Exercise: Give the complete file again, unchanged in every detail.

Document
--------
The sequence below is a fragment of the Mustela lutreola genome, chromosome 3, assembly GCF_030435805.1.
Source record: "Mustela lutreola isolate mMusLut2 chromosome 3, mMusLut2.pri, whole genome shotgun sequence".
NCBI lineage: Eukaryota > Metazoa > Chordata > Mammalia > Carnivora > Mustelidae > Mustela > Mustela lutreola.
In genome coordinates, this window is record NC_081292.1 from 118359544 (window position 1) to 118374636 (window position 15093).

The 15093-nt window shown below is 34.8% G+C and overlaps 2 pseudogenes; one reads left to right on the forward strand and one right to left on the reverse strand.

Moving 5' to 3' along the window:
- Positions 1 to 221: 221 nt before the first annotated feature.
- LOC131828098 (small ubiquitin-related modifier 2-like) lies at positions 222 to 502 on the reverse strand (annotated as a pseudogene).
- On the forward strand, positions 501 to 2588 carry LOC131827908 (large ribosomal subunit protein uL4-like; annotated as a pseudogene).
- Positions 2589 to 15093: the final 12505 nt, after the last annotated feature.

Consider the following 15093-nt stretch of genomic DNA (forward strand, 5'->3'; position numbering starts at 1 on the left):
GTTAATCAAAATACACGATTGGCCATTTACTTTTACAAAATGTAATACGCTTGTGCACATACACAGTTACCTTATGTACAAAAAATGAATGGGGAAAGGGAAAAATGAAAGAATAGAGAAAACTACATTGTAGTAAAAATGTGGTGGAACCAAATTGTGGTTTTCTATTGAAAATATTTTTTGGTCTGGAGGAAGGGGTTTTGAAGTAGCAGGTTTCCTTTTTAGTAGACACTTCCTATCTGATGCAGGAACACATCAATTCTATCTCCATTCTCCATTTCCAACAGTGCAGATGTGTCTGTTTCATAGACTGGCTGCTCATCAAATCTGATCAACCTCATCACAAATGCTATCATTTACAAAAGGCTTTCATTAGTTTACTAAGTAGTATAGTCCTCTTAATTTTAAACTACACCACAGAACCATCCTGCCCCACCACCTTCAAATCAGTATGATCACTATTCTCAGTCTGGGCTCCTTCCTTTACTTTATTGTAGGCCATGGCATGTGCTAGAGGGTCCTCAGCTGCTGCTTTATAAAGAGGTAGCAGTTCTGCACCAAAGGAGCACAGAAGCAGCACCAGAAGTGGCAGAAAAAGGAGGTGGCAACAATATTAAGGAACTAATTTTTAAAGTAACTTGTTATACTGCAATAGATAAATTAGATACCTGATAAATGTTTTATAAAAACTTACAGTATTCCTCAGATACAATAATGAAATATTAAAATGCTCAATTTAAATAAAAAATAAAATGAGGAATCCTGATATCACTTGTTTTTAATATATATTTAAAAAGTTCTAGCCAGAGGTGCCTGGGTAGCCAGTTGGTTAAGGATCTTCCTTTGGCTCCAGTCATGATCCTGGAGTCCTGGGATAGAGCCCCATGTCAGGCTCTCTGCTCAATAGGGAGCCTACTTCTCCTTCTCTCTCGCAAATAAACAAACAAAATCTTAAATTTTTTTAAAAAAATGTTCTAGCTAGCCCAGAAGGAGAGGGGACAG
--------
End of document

The sequence below is a fragment of the Mustela lutreola genome, chromosome 3, assembly GCF_030435805.1.
Source record: "Mustela lutreola isolate mMusLut2 chromosome 3, mMusLut2.pri, whole genome shotgun sequence".
NCBI lineage: Eukaryota > Metazoa > Chordata > Mammalia > Carnivora > Mustelidae > Mustela > Mustela lutreola.
In genome coordinates, this window is record NC_081292.1 from 118359544 (window position 1) to 118374636 (window position 15093).

The 15093-nt window shown below is 34.8% G+C and overlaps 2 pseudogenes; one reads left to right on the forward strand and one right to left on the reverse strand.

Moving 5' to 3' along the window:
- Positions 1 to 221: 221 nt before the first annotated feature.
- LOC131828098 (small ubiquitin-related modifier 2-like) lies at positions 222 to 502 on the reverse strand (annotated as a pseudogene).
- On the forward strand, positions 501 to 2588 carry LOC131827908 (large ribosomal subunit protein uL4-like; annotated as a pseudogene).
- Positions 2589 to 15093: the final 12505 nt, after the last annotated feature.

Consider the following 15093-nt stretch of genomic DNA (forward strand, 5'->3'; position numbering starts at 1 on the left):
GTTAATCAAAATACACGATTGGCCATTTACTTTTACAAAATGTAATACGCTTGTGCACATACACAGTTACCTTATGTACAAAAAATGAATGGGGAAAGGGAAAAATGAAAGAATAGAGAAAACTACATTGTAGTAAAAATGTGGTGGAACCAAATTGTGGTTTTCTATTGAAAATATTTTTTGGTCTGGAGGAAGGGGTTTTGAAGTAGCAGGTTTCCTTTTTAGTAGACACTTCCTATCTGATGCAGGAACACATCAATTCTATCTCCATTCTCCATTTCCAACAGTGCAGATGTGTCTGTTTCATAGACTGGCTGCTCATCAAATCTGATCAACCTCATCACAAATGCTATCATTTACAAAAGGCTTTCATTAGTTTACTAAGTAGTATAGTCCTCTTAATTTTAAACTACACCACAGAACCATCCTGCCCCACCACCTTCAAATCAGTATGATCACTATTCTCAGTCTGGGCTCCTTCCTTTACTTTATTGTAGGCCATGGCATGTGCTAGAGGGTCCTCAGCTGCTGCTTTATAAAGAGGTAGCAGTTCTGCACCAAAGGAGCACAGAAGCAGCACCAGAAGTGGCAGAAAAAGGAGGTGGCAACAATATTAAGGAACTAATTTTTAAAGTAACTTGTTATACTGCAATAGATAAATTAGATACCTGATAAATGTTTTATAAAAACTTACAGTATTCCTCAGATACAATAATGAAATATTAAAATGCTCAATTTAAATAAAAAATAAAATGAGGAATCCTGATATCACTTGTTTTTAATATATATTTAAAAAGTTCTAGCCAGAGGTGCCTGGGTAGCCAGTTGGTTAAGGATCTTCCTTTGGCTCCAGTCATGATCCTGGAGTCCTGGGATAGAGCCCCATGTCAGGCTCTCTGCTCAATAGGGAGCCTACTTCTCCTTCTCTCTCGCAAATAAACAAACAAAATCTTAAATTTTTTTAAAAAAATGTTCTAGCTAGCCCAGAAGGAGAGGGGACAG